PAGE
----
On August 26, the USS Washington, a U.S. Navy brig, seized the Amistad off the coast of Long Island and escorted it to New London, Connecticut. Ruiz and Montes were freed, and the Africans were imprisoned pending an investigation of the Amistad revolt. The two Cubans demanded the return of their supposedly Cuban-born slaves, while the Spanish government called for the Africans' extradition to Cuba to stand trial for piracy and murder. In opposition to both groups, American abolitionists advocated the return of the illegally bought slaves to Africa.

The story of the Amistad mutiny garnered widespread attention, and U.S. abolitionists succeeded in winning a trial in a U.S. court. Before a federal district court in Connecticut, Cinque, who was taught English by his new American friends, testified on his own behalf. On January 13, 1840, Judge Andrew Judson ruled that the Africans were illegally enslaved, that they would not be returned to Cuba to stand trial for piracy and murder, and that they should be granted free passage back to Africa. The Spanish authorities and U.S. President Martin Van Buren appealed the decision, but another federal district court upheld Judson's findings. President Van Buren, in opposition to the abolitionist faction in Congress, appealed the decision again.

On February 22, 1841, the U.S. Supreme Court began hearing the Amistad case. U.S. Representative John Quincy Adams of Massachusetts, who served as the sixth president of the United States from 1825 to 1829, joined the Africans' defense team. In Congress, Adams had been an eloquent opponent of slavery, and before the nation's highest court he presented a coherent argument for the release of Cinque and the 34 other survivors of the Amistad.

On March 9, 1841, the Supreme Court ruled that the Africans had been illegally enslaved and had thus exercised a natural right to fight for their freedom. In November, with the financial assistance of their abolitionist allies, the Amistad Africans departed America aboard the Gentleman on a voyage back to West Africa. Some of the Africans helped establish a Christian mission in Sierra Leone, but most, like Cinque, returned to their homelands in the African interior. One of the survivors, who was a child when taken aboard the Amistad as a slave, eventually returned to the United States. Originally named Margru, she studied at Ohio's integrated and coeducational Oberlin College in the late 1840s, before returning to Sierra Leone as evangelical missionary Sara Margru Kinson.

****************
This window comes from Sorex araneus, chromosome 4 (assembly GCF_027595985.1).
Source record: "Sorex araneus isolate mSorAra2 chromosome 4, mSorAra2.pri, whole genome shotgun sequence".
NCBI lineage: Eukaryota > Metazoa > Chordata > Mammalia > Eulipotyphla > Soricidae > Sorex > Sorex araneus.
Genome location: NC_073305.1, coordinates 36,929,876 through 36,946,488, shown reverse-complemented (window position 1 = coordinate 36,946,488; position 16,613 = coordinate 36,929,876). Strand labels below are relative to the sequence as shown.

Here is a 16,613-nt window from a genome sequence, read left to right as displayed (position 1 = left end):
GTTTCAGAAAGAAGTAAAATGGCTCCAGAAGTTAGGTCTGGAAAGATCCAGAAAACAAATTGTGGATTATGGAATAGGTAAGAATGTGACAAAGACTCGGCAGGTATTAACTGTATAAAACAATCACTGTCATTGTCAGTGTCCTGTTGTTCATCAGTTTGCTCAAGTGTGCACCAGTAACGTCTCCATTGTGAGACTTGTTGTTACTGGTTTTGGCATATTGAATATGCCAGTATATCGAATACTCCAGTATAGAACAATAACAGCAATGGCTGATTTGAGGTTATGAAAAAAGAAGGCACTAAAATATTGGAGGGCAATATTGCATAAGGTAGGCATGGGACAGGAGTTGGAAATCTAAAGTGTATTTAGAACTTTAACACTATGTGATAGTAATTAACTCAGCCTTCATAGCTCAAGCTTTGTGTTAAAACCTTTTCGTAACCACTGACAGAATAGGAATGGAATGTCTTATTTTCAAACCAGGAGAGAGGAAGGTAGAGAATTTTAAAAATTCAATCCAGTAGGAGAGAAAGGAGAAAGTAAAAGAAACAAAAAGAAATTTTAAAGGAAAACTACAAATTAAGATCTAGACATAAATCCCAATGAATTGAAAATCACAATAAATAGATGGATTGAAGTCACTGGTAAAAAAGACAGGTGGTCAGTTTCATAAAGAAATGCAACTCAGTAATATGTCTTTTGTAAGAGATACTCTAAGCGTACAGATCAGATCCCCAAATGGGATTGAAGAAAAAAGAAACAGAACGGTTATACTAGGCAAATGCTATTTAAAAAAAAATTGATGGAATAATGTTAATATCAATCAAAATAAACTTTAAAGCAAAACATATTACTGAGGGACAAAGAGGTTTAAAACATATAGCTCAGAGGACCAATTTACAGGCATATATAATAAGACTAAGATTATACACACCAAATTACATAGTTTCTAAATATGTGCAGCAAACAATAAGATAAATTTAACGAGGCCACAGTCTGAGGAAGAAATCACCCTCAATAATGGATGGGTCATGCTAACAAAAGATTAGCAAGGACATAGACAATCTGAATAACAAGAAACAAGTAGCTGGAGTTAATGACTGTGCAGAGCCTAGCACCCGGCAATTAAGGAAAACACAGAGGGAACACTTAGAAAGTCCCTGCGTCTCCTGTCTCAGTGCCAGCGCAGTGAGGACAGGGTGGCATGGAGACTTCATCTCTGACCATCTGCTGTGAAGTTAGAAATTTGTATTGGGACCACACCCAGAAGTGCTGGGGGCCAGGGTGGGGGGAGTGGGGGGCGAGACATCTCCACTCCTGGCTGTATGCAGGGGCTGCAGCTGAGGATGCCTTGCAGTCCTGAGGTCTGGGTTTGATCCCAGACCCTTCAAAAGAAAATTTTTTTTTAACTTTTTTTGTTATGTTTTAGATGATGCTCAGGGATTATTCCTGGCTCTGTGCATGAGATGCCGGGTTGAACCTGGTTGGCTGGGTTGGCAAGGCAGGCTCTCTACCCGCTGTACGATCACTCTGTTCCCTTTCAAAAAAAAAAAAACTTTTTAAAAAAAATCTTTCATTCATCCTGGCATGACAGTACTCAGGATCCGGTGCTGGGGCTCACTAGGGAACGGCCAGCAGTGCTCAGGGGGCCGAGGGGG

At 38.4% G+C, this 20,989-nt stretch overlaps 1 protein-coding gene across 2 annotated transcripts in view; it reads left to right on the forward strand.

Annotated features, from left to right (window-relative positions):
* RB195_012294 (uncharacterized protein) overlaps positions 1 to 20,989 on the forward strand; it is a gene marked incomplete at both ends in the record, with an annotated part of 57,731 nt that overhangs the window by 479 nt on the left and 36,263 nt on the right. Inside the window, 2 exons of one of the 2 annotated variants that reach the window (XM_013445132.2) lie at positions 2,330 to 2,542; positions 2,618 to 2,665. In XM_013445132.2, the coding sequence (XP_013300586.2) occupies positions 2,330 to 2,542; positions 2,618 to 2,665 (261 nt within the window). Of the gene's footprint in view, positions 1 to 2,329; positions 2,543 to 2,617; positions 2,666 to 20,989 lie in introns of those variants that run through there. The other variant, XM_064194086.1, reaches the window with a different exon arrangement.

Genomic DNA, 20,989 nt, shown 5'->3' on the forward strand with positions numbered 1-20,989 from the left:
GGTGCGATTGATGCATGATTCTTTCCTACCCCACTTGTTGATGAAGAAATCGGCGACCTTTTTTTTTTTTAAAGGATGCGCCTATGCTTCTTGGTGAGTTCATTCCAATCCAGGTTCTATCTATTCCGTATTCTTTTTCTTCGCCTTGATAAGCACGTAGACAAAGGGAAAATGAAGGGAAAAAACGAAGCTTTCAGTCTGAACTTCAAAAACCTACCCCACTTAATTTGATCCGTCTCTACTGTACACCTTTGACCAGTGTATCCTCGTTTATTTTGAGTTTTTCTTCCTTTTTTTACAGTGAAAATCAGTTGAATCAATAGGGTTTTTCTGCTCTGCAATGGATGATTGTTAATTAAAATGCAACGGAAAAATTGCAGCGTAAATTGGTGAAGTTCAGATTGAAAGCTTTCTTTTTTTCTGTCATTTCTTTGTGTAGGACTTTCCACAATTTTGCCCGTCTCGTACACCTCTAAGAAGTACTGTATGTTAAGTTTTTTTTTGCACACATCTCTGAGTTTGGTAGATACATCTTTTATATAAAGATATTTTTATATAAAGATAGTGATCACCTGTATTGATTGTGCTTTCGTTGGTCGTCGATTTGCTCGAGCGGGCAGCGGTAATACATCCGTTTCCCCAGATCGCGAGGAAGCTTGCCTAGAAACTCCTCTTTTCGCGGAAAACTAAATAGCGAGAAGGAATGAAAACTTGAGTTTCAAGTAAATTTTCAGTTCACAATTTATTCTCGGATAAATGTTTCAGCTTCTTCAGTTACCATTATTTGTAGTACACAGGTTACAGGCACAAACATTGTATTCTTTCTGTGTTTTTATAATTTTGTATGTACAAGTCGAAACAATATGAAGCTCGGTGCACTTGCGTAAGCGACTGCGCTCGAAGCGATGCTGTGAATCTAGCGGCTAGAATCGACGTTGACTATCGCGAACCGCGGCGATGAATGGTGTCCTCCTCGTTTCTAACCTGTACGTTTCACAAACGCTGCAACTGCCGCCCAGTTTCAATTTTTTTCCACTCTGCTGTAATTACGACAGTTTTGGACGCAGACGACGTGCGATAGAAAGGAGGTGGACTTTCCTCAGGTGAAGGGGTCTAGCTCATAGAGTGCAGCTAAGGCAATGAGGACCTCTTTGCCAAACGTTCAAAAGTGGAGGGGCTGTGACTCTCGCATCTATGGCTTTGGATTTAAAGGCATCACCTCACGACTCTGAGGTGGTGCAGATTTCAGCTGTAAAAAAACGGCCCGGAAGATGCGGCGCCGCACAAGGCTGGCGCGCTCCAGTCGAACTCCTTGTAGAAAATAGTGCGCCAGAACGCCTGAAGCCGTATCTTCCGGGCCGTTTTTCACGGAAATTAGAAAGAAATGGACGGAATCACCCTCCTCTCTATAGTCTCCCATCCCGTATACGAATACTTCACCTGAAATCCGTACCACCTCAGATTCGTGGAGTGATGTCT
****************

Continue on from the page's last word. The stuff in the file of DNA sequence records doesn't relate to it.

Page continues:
Tuesday, March 07, 2006

Absolut Deterioration

If you've ever wondered what 20 years of hard drinking does to a person, wonder no more:

Scroll down to see Eddie Van Halen back in the day


Eddie two nights ago:


Maybe I'm just mad at Eddie for making me feel so old, since I remember distinctly thinking he was cute---yikes---twenty years ago...

Monday, March 06, 2006

Meanwhile Back in California...

As the Austrians debate Holocaust deniers and free expression, California's Supreme Court was busy ruling on oral sex with minors. God Bless America! Land that I Love! (But not under age 17).

Thankfully, they ruled that both were similar. The dissenting judge, however, said that oral sex with minors ought to be treated differently than intercourse with minors because one can get you pregnant while the other cannot. Riiiight. Because a 40 year old man having oral sex with my 13 year old daughter is no big deal, just as long as they don't have actual sex?! Please. That is asinine. Notwithstanding my adoration for Bill Clinton, oral sex is sex. Really.

If you don't agree, then perhaps you haven't been doing it right.

KION46

Free Speech--Even for Evil People

Last week an Austrian court sentenced Holocaust denier David Irving to three years in jail for his statements alleging that the Holocaust didn't happen.

Is it wrong--especially as a Jewish person--to go on record defending his right to say so without threat of incarceration?

He's a lunatic. A scary, insane, freakjob of a lunatic. But I don't think I'm alone in being concerned whenever anyone pats AUSTRIA on the back for jailing people for their words. Austria. Birthplace of Adolf Hitler. Formerly vibrant Jewish population until it was obliterated by the thousands of Austrians who collaborated with the Nazis. I understand why they want to now control such dangerous hatemongering, but the result is not more freedom and safety for Jews or anyone else; it's just a new reality wherein the Austrian government can jail you for saying something they deem to be offensive. No thanks.

It's the mother of all slippery slopes, and all it will take is another type of Austrian government to decide that This or That (which we happen to agree with) now needs to be censored via the criminal justice system. The choice is clear: we either have free speech, even for evil, insane and horrible people, or we allow the government of the day to decide what is allowable and what is not, in exchange for our short-term comfort.

I choose a world with David Irving. Because then I can identify, quarantine and discredit him. If he's too afraid of jail to say what he thinks, then how will I ever know that his kind of evil exists? Let him self-identify so we can call him out, not with jail time but with massive public opprobrium.

Free speech--even for evil a**holes. It's the American way, y'all!